Rabbi Wolpe's response to the New Atheists is a historical look at traditions of faith and the good they have done.
His examination also reflects on the difficult questions faith cannot always answer, including the many instances when religions have resorted to violence.
Rabbi Wolpe will be in conversation with Jeffrey Goldberg of The New Yorker. This event is co-sponsored with Politics & Prose- Sixth and I Historic Synagogue
Jeffrey Goldberg is a national correspondent of The Atlantic. Before joining the magazine in 2007, he was Middle East correspondent and Washington correspondent for The New Yorker. Previously, he served as a correspondent for The New York Times Magazine and New York Magazine. He has also written for the Forward and was a columnist for The Jerusalem Post. His book Prisoners has been hailed as one of the best books of 2006. Goldberg is the recipient of the 2003 National Magazine Award for Reporting for his coverage of Islamic terrorism. He is also the winner of an International Consortium of Investigative Journalists prize for best international investigative journalist, an Overseas Press Club award for best human rights reporting, and the Abraham Cahan Prize in Journalism. He is also the recipient of 2005’s Anti-Defamation League Daniel Pearl Prize.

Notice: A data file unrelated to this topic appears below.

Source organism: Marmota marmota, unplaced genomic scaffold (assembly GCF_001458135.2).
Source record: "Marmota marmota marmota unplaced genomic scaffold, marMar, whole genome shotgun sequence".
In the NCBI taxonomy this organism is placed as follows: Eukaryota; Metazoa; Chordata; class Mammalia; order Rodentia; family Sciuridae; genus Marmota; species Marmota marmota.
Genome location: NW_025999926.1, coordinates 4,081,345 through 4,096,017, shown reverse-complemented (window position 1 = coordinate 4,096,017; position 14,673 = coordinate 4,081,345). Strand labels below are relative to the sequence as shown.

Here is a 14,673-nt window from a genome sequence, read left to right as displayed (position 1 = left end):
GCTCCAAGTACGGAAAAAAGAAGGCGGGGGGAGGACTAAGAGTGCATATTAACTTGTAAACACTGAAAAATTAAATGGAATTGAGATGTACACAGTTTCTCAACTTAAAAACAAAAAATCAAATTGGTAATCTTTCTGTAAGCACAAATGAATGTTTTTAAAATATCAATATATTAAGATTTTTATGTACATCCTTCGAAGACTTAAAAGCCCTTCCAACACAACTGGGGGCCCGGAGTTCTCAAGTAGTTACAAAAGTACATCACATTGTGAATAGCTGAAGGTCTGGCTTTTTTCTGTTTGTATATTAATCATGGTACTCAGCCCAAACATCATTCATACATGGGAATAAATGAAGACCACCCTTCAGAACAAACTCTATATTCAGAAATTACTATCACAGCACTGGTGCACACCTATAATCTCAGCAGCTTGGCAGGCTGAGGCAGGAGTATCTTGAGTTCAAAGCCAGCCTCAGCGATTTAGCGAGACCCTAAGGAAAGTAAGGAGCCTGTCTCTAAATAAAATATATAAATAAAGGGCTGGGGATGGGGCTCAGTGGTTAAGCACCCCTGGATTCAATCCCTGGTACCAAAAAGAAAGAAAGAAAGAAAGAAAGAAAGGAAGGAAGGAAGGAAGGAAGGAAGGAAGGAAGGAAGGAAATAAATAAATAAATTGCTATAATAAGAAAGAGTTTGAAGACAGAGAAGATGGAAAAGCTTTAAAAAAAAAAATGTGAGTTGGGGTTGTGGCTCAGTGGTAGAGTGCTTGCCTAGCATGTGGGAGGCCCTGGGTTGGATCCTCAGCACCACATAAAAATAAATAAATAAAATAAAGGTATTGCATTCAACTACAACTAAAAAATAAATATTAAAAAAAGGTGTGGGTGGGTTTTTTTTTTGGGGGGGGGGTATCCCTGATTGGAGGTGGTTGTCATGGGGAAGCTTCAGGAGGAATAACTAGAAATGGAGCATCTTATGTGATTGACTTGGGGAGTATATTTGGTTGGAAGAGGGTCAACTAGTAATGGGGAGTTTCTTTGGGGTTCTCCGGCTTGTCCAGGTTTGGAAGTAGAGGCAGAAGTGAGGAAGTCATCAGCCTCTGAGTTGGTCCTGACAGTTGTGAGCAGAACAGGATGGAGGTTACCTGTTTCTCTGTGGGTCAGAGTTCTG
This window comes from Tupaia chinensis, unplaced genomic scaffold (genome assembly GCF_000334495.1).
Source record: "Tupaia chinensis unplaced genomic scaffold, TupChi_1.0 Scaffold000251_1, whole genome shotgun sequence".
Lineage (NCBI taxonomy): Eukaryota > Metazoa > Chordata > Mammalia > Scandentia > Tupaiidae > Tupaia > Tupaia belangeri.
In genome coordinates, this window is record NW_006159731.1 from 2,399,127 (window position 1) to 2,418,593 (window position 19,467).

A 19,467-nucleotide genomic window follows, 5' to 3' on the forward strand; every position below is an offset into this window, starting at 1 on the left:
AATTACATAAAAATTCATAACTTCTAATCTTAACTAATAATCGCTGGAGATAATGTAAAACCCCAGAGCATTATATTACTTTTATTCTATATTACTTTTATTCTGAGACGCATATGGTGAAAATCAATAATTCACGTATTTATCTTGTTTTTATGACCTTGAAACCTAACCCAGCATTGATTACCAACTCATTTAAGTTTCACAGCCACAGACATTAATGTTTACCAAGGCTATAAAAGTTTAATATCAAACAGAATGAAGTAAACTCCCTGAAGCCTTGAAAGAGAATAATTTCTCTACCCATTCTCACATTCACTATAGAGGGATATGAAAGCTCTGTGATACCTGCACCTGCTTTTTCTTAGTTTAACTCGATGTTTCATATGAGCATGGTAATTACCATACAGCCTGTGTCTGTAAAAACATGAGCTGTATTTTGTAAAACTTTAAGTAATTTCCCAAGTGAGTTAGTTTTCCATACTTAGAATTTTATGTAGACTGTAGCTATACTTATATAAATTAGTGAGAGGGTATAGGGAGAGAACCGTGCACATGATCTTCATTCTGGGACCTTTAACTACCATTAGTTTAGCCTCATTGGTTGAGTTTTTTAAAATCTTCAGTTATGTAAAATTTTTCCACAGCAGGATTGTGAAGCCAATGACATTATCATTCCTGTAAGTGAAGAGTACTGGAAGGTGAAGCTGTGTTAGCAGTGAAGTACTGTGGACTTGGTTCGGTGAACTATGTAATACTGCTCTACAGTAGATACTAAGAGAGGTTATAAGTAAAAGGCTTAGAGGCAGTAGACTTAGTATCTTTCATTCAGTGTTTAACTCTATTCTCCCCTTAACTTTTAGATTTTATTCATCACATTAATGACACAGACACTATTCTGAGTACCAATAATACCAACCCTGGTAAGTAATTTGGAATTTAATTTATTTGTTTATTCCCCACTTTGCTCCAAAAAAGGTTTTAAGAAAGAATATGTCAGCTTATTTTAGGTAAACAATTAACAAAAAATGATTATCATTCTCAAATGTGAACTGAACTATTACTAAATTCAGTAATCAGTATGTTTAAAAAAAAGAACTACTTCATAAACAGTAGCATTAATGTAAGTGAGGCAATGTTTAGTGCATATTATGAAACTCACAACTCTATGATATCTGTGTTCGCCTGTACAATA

Named the #1 Pulpit Rabbi in America and the second most influential Rabbi in America by Newsweek magazine, David Wolpe is the Rabbi of Sinai Temple in Los Angeles, California. He previously taught at the Jewish Theological Seminary of America in New York, the American Jewish University in Los Angeles, Hunter College, and he currently teaches at UCLA. In 2003 Rabbi Wolpe was named one of the hundred most influential Jews in America by Forward. He is the author of seven books, including the national bestseller Making Loss Matter: Creating Meaning in Difficult Times. His new book, Why Faith Matters, is largely a response to atheist theories.
Rabbi David Wolpe percieves the arguments against religion from atheists like Christopher Hitchens as mockery, saying they hold believers in contempt. He cites harsh criticism against Sarah Palin's religious beliefs as an example.
In discussing a supposed connection between violence and religion, Rabbi David Wolpe says that while Islam has some violent elements in its scripture, it shares that trait with all religions. He points out that large Muslim nations like Indonesia are neither radical or violent.